[-] 3 points by LeoYo (5909) 8 years ago

Racism was endemic in the area. There was a sign in the nearby town of Vidor, not far from the Louisiana state line, that read: “If you are dark get out before dark.” It had replaced an earlier sign that said: “Don’t let the sun set on your ass nigger.”

The families around the McMillans struggled with all the problems that come with poverty—alcoholism, drug abuse, domestic and sexual violence and despair. Cecily’s brother is serving a seven-year sentence for drug possession in Texas.

“I grew up around the violence of poverty,” she told me as she lit another cigarette while I interviewed her Thursday night in an apartment in Harlem. She smoked nearly nonstop during our conversation. “It was normative.”

Her parents worked hard to fit into the culture of rural Texas. She said she competed as a child in a beauty pageant called Tiny Miss Valentines of Texas. She was on a cheerleading team. She ran track.

“My parents tried,” McMillan said. “They wanted to give us everything. They wanted us to have a lifestyle we could be proud of. My parents, because we were ... at times poor, were ashamed of who we were. I asked my mother to buy Tommy Hilfiger clothes at the Salvation Army and cut off the insignias and sew them onto my old clothes. I was afraid of being made fun of at school. My mother got up at 5 in the morning before work and made us pigs in a blanket, putting the little sausages into croissants. She wanted my brother and myself to be proud of her. She really did a lot with so very little.”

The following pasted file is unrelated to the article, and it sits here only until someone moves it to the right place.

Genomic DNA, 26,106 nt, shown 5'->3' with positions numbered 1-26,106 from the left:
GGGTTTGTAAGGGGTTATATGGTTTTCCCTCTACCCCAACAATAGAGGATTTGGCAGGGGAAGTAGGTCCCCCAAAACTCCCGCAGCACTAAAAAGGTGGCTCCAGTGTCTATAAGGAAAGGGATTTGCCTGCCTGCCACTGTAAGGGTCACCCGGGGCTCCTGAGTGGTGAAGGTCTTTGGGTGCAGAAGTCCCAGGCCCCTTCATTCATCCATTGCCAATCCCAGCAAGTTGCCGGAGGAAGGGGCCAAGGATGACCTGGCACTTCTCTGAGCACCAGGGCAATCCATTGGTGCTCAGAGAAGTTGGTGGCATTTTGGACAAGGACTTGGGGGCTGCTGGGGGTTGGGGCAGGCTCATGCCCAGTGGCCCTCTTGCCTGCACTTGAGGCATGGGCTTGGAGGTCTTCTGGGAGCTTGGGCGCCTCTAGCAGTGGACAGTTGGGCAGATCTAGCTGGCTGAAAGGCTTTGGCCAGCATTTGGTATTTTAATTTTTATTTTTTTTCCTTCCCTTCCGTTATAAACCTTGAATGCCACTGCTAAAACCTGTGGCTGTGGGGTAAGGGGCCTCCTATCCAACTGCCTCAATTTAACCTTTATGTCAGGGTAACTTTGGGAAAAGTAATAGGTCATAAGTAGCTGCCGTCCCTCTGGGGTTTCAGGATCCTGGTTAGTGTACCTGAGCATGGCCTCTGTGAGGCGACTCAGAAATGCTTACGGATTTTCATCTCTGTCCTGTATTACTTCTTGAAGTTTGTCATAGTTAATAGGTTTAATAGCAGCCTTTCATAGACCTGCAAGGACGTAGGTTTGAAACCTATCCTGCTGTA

McMillan spent most of her summers with her paternal grandparents in Atlanta. They opened her to another world. She attended a Spanish-language camp. She went to blues and jazz festivals. She attended a theater summer camp called Seven Stages that focused on cultural and political perspectives. When she was a teenager she wrote collective theater pieces, including one in which she wore the American flag as a burka and sang “The Star-Spangled Banner” as a character dressed as Darth Vader walked onto the stage. “My father was horrified,” she said. “He walked out of the theater.”

As a 13-year-old she was in a play called “I Hate Anne Frank.” “It was about American sensationalism,” she said. “It asked how the entire experience of the Holocaust could be turned for many people into a girl’s positive narrative, a disgusting false optimism. It was not well received.”

Art, and especially theater, awakened her to the realities endured by others, from Muslims in the Middle East to the black underclass in the United States. And, unlike in the Texas towns where she grew up, she made black friends in Atlanta. She began to wonder about the lives of the African-Americans who lived near her in rural Texas. What was it like for them? How did they endure racism? Did black women suffer the way her mother suffered? She began to openly question and challenge the conventions and assumptions of the white community around her. She read extensively, falling in love with the work of Albert Camus.